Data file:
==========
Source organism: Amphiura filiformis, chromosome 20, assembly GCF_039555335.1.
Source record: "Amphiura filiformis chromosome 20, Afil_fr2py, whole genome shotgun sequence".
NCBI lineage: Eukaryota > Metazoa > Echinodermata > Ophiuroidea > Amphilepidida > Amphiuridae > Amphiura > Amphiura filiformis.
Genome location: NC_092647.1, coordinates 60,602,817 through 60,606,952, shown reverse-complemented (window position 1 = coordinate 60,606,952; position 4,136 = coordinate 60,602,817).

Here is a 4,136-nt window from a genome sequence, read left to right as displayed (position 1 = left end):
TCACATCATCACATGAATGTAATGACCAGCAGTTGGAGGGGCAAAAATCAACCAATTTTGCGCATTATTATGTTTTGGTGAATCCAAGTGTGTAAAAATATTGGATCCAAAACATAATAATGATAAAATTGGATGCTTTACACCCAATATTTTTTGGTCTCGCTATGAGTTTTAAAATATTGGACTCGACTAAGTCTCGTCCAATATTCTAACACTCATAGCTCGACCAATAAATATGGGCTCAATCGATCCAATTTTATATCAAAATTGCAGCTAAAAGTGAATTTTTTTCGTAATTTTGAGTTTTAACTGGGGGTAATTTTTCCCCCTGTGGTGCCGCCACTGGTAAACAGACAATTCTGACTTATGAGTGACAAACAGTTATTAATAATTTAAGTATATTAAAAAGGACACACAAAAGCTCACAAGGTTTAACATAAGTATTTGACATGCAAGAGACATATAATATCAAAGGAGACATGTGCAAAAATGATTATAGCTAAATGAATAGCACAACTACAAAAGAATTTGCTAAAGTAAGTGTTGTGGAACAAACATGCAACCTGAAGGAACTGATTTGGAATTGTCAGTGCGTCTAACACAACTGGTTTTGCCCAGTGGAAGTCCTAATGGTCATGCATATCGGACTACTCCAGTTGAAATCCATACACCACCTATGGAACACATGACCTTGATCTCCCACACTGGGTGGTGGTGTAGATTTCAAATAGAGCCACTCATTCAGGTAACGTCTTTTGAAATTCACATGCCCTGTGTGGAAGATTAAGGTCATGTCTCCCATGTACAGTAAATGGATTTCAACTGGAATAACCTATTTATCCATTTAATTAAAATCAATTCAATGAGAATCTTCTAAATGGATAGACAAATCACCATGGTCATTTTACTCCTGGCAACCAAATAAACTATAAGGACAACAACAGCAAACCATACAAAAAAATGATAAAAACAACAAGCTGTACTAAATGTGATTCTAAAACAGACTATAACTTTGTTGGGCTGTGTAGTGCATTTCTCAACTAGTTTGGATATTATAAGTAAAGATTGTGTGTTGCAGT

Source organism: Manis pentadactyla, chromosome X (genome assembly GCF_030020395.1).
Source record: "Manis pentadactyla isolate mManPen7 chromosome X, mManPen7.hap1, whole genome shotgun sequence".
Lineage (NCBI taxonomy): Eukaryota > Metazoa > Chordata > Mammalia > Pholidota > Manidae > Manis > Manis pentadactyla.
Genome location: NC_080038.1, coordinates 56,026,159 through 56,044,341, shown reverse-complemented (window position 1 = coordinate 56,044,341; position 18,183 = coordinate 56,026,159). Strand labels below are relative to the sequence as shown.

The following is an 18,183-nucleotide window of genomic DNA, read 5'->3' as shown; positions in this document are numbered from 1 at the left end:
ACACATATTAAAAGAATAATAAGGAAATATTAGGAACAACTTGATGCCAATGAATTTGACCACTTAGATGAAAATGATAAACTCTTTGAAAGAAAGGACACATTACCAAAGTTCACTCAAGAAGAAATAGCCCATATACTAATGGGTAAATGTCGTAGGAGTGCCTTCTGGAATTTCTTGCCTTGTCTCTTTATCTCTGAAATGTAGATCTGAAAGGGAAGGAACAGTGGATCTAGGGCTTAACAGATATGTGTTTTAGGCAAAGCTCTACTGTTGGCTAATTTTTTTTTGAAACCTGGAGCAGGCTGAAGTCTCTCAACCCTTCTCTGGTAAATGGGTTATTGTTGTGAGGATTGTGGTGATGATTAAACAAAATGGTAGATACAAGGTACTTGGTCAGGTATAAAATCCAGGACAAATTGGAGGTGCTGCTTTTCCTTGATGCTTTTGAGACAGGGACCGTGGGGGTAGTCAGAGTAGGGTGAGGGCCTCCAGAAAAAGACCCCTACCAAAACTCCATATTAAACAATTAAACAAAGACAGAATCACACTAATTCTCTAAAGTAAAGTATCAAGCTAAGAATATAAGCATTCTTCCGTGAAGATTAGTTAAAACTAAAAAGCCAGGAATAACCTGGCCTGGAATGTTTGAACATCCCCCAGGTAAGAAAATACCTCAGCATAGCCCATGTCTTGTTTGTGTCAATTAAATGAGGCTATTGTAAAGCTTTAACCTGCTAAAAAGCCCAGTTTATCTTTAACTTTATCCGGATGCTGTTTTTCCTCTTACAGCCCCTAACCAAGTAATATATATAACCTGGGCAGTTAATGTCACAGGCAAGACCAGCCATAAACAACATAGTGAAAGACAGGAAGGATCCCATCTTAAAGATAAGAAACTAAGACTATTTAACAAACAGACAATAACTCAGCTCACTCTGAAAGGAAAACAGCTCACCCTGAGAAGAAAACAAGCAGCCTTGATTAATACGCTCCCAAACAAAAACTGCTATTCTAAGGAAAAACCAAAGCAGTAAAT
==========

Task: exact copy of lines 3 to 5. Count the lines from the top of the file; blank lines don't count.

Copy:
NCBI lineage: Eukaryota > Metazoa > Echinodermata > Ophiuroidea > Amphilepidida > Amphiuridae > Amphiura > Amphiura filiformis.
Genome location: NC_092647.1, coordinates 60,602,817 through 60,606,952, shown reverse-complemented (window position 1 = coordinate 60,606,952; position 4,136 = coordinate 60,602,817).

Here is a 4,136-nt window from a genome sequence, read left to right as displayed (position 1 = left end):